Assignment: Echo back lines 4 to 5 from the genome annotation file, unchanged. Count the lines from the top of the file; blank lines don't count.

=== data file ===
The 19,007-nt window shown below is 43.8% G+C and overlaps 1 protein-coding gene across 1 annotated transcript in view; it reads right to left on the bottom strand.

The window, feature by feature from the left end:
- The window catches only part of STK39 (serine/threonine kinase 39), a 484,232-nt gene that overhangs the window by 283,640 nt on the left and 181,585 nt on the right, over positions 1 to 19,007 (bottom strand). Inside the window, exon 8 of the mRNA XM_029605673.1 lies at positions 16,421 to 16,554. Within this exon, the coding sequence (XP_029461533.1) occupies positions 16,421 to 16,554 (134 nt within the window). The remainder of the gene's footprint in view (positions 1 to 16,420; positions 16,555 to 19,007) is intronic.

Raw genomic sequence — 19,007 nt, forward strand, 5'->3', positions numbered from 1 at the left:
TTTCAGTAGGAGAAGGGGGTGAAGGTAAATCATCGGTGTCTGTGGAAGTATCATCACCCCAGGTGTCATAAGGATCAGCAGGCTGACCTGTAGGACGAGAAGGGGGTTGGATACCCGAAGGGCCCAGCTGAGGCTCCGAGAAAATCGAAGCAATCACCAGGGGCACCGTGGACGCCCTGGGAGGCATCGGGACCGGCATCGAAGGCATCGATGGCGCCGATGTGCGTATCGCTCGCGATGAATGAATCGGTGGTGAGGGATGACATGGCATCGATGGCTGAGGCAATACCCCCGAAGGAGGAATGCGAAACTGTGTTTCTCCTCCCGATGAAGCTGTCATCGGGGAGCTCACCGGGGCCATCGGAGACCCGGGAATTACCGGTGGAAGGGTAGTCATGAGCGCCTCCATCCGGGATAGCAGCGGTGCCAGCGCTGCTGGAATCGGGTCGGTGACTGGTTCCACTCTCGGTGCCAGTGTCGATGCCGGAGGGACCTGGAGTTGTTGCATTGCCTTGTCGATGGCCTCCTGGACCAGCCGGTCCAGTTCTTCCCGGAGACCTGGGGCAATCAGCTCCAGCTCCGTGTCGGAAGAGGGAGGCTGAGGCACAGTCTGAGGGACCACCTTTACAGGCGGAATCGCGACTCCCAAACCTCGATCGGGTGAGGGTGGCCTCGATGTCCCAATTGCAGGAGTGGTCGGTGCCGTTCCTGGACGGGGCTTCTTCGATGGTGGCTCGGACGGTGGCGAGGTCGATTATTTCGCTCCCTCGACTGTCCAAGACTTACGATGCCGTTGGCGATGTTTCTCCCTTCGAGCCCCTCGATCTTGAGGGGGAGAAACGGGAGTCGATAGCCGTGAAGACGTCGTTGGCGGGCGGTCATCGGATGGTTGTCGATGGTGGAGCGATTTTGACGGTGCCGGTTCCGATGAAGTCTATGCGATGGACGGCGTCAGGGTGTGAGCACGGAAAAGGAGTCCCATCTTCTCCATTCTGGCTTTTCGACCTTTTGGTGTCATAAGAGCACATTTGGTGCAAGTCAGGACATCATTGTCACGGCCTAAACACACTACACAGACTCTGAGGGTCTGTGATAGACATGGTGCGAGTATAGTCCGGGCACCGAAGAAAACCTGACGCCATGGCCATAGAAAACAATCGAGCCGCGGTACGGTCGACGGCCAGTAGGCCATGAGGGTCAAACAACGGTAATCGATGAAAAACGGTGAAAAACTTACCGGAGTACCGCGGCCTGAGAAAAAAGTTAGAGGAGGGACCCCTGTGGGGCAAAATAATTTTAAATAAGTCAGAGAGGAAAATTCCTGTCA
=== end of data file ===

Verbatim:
Raw genomic sequence — 19,007 nt, forward strand, 5'->3', positions numbered from 1 at the left:
TTTCAGTAGGAGAAGGGGGTGAAGGTAAATCATCGGTGTCTGTGGAAGTATCATCACCCCAGGTGTCATAAGGATCAGCAGGCTGACCTGTAGGACGAGAAGGGGGTTGGATACCCGAAGGGCCCAGCTGAGGCTCCGAGAAAATCGAAGCAATCACCAGGGGCACCGTGGACGCCCTGGGAGGCATCGGGACCGGCATCGAAGGCATCGATGGCGCCGATGTGCGTATCGCTCGCGATGAATGAATCGGTGGTGAGGGATGACATGGCATCGATGGCTGAGGCAATACCCCCGAAGGAGGAATGCGAAACTGTGTTTCTCCTCCCGATGAAGCTGTCATCGGGGAGCTCACCGGGGCCATCGGAGACCCGGGAATTACCGGTGGAAGGGTAGTCATGAGCGCCTCCATCCGGGATAGCAGCGGTGCCAGCGCTGCTGGAATCGGGTCGGTGACTGGTTCCACTCTCGGTGCCAGTGTCGATGCCGGAGGGACCTGGAGTTGTTGCATTGCCTTGTCGATGGCCTCCTGGACCAGCCGGTCCAGTTCTTCCCGGAGACCTGGGGCAATCAGCTCCAGCTCCGTGTCGGAAGAGGGAGGCTGAGGCACAGTCTGAGGGACCACCTTTACAGGCGGAATCGCGACTCCCAAACCTCGATCGGGTGAGGGTGGCCTCGATGTCCCAATTGCAGGAGTGGTCGGTGCCGTTCCTGGACGGGGCTTCTTCGATGGTGGCTCGGACGGTGGCGAGGTCGATTATTTCGCTCCCTCGACTGTCCAAGACTTACGATGCCGTTGGCGATGTTTCTCCCTTCGAGCCCCTCGATCTTGAGGGGGAGAAACGGGAGTCGATAGCCGTGAAGACGTCGTTGGCGGGCGGTCATCGGATGGTTGTCGATGGTGGAGCGATTTTGACGGTGCCGGTTCCGATGAAGTCTATGCGATGGACGGCGTCAGGGTGTGAGCACGGAAAAGGAGTCCCATCTTCTCCATTCTGGCTTTTCGACCTTTTGGTGTCATAAGAGCACATTTGGTGCAAGTCAGGACATCATTGTCACGGCCTAAACACACTACACAGACTCTGAGGGTCTGTGATAGACATGGTGCGAGTATAGTCCGGGCACCGAAGAAAACCTGACGCCATGGCCATAGAAAACAATCGAGCCGCGGTACGGTCGACGGCCAGTAGGCCATGAGGGTCAAACAACGGTAATCGATGAAAAACGGTGAAAAACTTACCGGAGTACCGCGGCCTGAGAAAAAAGTTAGAGGAGGGACCCCTGTGGGGCAAAATAATTTTAAATAAGTCAGAGAGGAAAATTCCTGTCA